This is a personal story but thought it would be beneficial to share. One of my former high school students recently accepted a teaching position and before he did, he asked me how I knew I wanted to be a teacher. Instead of answering the question straight away, I gave him a story instead. So, sit back and relax.
The school bell has just rung and class is in session
My summer before entering university was filled with private cheerleading and tumbling classes in order to prepare for my first college cheer camp and practices, which were intense. It was safe to say, declaring a major was NOT in the forefront of my mind. Honestly, if you’d asked me what I wanted to be at that time, I would have said either a Dance Studio Owner or an Archeologist, yet I attended an Undergraduate Institution noted for their PGM Golf Program.
So, when I met with my freshman Advisor and told her I wanted to be an Archeologist, she sweetly informed me that there were no such majors at the college but could try “Geology” instead. After taking my first class on rocks, I considered changing to Education. Only one other girl on my cheer team was an Education Major and she was always teased that teachers did not make any money. (Newsflash: she was from Jersey, where teachers made a lot of money because they had a Union) either way, peer pressure got to me and I decided to switch my major to Psychology instead.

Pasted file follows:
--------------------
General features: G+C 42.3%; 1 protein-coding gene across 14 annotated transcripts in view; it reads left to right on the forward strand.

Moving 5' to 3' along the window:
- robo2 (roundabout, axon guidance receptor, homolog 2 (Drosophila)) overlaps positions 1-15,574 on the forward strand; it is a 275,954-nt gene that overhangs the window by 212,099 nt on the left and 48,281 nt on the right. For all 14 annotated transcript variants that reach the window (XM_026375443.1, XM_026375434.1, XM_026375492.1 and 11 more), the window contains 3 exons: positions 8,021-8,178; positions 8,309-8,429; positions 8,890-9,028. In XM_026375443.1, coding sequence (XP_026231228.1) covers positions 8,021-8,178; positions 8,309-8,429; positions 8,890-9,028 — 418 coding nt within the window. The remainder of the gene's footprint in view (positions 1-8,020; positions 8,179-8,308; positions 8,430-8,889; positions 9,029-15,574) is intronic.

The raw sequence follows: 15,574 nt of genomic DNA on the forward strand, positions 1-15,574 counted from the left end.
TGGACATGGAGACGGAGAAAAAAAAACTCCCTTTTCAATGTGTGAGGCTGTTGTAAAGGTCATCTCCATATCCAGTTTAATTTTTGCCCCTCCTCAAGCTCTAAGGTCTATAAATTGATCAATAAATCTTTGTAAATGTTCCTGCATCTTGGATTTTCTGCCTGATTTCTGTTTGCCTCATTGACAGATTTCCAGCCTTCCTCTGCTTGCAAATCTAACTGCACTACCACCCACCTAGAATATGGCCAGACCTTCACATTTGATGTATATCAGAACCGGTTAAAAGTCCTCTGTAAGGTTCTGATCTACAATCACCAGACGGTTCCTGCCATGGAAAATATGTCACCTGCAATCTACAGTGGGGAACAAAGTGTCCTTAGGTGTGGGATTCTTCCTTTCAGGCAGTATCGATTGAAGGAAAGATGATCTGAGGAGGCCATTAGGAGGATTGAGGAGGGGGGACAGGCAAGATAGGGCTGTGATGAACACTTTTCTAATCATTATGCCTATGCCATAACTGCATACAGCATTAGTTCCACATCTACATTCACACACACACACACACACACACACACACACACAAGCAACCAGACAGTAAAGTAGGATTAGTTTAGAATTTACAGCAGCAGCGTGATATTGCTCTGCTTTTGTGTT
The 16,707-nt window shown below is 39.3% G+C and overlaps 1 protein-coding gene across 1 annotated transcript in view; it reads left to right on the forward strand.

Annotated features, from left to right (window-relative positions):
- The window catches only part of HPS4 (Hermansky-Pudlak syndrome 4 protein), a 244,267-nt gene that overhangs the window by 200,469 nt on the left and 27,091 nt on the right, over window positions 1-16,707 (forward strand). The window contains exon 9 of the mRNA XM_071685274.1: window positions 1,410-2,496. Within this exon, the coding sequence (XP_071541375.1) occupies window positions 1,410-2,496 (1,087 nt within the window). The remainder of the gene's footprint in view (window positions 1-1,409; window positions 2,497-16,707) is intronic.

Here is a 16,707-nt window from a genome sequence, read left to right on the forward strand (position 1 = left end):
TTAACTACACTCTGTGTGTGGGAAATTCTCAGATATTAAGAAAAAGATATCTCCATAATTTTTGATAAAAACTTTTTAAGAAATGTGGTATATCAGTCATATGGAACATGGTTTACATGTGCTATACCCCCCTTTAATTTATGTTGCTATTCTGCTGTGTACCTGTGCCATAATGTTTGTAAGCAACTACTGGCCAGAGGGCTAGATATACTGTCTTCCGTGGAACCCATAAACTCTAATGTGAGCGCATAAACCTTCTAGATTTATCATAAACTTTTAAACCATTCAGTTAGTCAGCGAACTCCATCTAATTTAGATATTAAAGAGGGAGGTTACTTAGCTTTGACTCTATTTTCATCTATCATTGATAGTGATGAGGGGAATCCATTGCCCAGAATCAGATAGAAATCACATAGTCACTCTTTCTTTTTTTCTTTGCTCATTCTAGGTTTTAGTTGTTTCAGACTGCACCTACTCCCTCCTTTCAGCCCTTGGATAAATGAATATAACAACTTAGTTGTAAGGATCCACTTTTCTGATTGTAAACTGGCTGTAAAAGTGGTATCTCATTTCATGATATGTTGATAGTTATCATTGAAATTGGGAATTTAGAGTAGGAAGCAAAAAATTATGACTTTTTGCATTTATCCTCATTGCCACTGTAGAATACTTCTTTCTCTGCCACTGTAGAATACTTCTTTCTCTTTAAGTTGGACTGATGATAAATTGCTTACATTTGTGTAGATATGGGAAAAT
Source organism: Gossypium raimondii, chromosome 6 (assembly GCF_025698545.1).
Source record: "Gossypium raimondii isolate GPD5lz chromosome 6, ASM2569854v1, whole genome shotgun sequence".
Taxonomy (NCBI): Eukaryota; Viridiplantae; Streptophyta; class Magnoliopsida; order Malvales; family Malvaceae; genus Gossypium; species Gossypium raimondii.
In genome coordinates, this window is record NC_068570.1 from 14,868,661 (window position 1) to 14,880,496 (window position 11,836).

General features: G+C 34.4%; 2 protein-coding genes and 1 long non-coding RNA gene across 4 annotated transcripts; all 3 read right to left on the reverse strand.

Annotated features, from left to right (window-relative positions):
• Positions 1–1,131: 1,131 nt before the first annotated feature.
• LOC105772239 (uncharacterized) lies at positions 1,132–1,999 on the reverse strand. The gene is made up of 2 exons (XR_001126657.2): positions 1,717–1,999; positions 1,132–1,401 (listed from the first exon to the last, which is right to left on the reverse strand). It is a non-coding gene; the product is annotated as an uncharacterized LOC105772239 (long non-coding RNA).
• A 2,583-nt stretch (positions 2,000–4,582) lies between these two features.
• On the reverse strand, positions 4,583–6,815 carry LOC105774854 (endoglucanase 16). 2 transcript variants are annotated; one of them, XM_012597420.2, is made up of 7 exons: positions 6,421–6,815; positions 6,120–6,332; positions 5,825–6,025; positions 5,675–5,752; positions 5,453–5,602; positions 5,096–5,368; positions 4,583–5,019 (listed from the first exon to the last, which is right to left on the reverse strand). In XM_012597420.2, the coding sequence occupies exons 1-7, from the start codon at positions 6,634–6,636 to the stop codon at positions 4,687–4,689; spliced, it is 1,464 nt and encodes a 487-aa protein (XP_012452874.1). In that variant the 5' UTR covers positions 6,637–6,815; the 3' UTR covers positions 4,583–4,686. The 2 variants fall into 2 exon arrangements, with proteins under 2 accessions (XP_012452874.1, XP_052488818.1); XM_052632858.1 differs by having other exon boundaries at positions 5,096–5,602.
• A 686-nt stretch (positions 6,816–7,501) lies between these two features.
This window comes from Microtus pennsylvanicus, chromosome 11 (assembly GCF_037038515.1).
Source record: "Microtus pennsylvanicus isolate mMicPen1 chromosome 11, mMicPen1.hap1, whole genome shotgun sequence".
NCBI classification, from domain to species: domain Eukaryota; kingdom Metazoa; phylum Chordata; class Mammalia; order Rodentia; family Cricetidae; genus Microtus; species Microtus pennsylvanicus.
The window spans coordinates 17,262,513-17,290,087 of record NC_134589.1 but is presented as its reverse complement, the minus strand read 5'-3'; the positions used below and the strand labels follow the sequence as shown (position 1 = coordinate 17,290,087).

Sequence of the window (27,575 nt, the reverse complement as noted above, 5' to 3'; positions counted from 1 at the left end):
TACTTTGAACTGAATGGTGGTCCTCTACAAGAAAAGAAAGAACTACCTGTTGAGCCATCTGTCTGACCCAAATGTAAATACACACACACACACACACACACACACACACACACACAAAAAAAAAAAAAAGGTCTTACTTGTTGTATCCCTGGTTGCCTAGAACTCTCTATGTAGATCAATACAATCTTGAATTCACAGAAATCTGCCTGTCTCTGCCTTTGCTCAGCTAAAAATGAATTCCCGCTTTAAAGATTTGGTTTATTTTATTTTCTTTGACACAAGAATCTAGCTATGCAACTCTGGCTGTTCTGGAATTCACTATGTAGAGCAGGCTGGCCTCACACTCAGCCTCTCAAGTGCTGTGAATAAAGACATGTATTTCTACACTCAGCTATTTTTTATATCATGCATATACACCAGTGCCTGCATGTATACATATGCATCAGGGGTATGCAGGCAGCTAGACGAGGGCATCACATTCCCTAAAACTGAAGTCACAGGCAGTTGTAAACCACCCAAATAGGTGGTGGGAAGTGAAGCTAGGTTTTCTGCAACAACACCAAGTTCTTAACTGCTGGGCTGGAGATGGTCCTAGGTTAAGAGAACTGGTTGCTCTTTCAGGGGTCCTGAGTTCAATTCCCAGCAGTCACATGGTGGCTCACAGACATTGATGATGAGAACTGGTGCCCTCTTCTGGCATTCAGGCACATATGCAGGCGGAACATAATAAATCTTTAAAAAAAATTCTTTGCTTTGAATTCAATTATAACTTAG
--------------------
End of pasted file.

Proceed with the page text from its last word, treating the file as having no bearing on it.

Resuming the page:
As I sat in Dr. Campbell’s psych class and listened to him drone on and on about the history of Psychology, I decided to schedule another meeting with my Advisor. The poor woman was always so kind, but I bet she was getting tired of me. I told her that I wanted to be a Psychologist, but the class was not interesting to me. She nicely informed me that I would need at least a master’s degree in order to practice Psychology, so if the classes where not interesting, I may want to consider changing my major to something else. One of my friends told me maybe I should consider Business Administration. (Are you all noticing how “my friends” were guiding my career decisions? eye roll) So I decided to switch to Business Administration, but I had to declare a minor, in which I decided on Health Care Administration. I was then placed with the Health Care Advisor and I clicked with him instantly. He told me how I had the option to Teach business at the middle and high school level if I should decide to get a teaching certificate and could also work in hospitals and clinics. I did not get the teaching certificate but performed exceptionally well in Business and Health Care courses. Once I reached my senior year, completed my internships; one at hospital and another at a private imaging clinic, I felt this sinking feeling I had made a mistake.